Japan’s previous biggest participation in 2016 had 34 artists from Gallery UG, LSD Gallery, Shinseido and Kato Art Duo. LSD was again among the Japanese galleries in 2018, but chose to stay out of the pavilion cabal.

Great interest was stirred in the raft of art talks which considered topics such as Understanding Art Conservation (Xu Weilun), The Evolution of Printmaking (Mansoor Ibrahim) and a luminous double-header between two best-known Indonesian contemporaries in “In Conversation with Eddie Hara and Heri Dono”.

AEM+12 also saw four major solo exhibitions by the extraordinary watercolourist Chang Fee Ming (“Malaysia: Dulu, Kini dan…” presented by A+ Works of Art), Zelin Seah (“In Awe of Things”, Richard Koh Fine Art), Calvin Chua (“Garden of Dreams”, G13) and Eddy Susanto (“Occidentalism: Asian Influences on Europe”, Lawangwangi). Some of Heri Dono’s masterpieces from the gilt-edged works of Azman, the czar of Malaysian collectors, also ratcheted up the Wow mercury. Fee Ming’s “Malaysia: Dulu, Kini Dan…”, inspired by Malaysia’s momentous GE14 in May, is his most politically firebrand since his Visage on the side lines of Tsai Ming Liang’s eponymous feature film at the Louvre in Paris.

Leading contemporary outfit Wei-Ling Gallery made its long-overdue debut featuring Malaysia’s 3Cs – Chong Kim Chiew, Chin Kon Yee and Chen Wei Ming, with Chong known for his cartographic permutations in space-guzzling tarpaulin, and Chin and Chen exploring landscapes as terrain and cultural demarcations. The 3Cs evoke memories of the Italian TransAvande 3Cs, namely Clementi, Cucchi and Chia.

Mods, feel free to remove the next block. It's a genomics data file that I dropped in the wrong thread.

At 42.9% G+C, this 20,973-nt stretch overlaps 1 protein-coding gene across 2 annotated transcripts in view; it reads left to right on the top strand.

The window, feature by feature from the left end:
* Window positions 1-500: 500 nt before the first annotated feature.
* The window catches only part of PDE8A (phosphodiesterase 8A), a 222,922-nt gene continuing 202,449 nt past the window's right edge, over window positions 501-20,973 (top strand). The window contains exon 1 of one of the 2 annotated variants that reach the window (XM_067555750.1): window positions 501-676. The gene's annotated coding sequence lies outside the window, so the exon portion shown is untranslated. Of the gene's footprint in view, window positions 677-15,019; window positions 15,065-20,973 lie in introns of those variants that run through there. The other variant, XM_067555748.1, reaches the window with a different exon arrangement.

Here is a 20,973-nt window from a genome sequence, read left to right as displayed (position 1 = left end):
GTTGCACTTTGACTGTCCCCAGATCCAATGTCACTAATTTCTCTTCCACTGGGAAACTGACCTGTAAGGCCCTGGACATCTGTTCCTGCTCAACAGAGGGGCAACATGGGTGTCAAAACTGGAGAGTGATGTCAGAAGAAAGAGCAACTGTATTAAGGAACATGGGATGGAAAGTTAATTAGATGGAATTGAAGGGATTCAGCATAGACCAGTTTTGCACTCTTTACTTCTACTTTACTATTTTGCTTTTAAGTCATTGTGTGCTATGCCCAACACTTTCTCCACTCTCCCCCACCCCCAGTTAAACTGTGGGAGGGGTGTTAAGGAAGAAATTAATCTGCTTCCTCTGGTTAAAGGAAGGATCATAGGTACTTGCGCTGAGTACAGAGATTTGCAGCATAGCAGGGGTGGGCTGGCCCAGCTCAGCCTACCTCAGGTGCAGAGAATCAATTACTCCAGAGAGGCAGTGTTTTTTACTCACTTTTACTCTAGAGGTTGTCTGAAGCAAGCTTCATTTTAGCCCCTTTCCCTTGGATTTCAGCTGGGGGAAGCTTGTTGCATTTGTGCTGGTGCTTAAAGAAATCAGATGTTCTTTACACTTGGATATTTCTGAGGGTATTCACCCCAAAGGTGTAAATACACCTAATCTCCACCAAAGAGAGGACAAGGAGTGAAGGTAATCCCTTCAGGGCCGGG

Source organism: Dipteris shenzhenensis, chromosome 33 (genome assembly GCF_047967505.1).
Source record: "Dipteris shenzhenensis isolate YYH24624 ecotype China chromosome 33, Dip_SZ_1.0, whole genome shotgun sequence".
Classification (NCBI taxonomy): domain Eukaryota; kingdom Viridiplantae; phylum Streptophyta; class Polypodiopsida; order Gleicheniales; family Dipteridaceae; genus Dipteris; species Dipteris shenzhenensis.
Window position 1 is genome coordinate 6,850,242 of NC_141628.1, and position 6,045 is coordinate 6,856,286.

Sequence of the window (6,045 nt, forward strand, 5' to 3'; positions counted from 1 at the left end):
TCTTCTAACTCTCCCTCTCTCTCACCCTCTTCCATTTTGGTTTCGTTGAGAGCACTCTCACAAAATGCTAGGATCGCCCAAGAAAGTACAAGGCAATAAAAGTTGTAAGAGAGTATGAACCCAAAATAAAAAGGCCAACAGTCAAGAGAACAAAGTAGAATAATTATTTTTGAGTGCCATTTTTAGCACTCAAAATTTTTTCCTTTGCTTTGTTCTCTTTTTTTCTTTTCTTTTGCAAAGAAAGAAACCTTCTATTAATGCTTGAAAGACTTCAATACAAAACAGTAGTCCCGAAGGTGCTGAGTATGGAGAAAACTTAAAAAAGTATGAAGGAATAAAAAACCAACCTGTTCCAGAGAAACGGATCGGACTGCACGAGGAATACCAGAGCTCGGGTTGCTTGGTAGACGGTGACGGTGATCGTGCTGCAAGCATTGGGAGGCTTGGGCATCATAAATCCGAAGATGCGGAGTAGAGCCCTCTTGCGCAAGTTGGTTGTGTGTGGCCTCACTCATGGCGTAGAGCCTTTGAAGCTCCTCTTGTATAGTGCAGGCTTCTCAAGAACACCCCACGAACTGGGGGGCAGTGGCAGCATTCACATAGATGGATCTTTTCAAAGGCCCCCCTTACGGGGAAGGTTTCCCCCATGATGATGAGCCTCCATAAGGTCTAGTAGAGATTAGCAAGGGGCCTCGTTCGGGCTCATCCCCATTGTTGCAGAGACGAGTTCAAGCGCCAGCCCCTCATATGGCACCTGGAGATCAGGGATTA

Calvin Chua Cheng Koon with his solo, Garden of Dreams, at one of the three G13 booths.

Budi Asih in the act of putting the finishing touches to her work in BennyOentoro's Art XChange Gallery.

Art Porters presents young Jakarta artist Naufal Abshar with his assemblage on the cellphone culture.

Chang Fee Ming posing by his work, Waiting for the Coming Tide, in his solo, Malaysia Dulu, Kini Dan... in A+ Works of Art booth.

Aminah Abdul Rahman and the booth dedicated to the late legendary Khalil Ibrahim for the then upcoming Henry Butcher art auction for October 28.

Works by Tewaporn Maikongkeaw in Thailand's Number 1 Gallery with others like Pat Yingcharoen in its most impressive Malaysian presentation.

Azhar Kamaruddin with his miniature treasure ships in TAPG booth.

Segaris Art Centre, the gallery bastion of the nation’s leading artists, this time focused on its four top-rung art-xis of multi-mediast Zulkifli Yusoff, sculptor Ramlan Abdullah, Malay-roots artist Jalaini Abu Hassan and abstractionist Fauzan Omar.

The others fronting SEa were Lawangwangi and Srisashanti (Indonesia), Gajah Gallery (Singapore), Eskinita (The Philippines), Subhashok Art Centre (Thailand) and CUC Gallery (Vietnam).

Gajah Gallery arrayed Singapore’s installation superstar Suzann Victor besides Jason Lim, Indonesia’s Yunizar and Malaysia’s heavy-duty sculptor Sabri Idrus. Alredo Esquillo’s Eskinita featured two legendary Pinay artists born in the 1940s – Brenda Fajardo and Imelda Cajipe-Endaya. Subhashok checked in with Thidarat Chantachue’s Bangkok Tea Project performance art.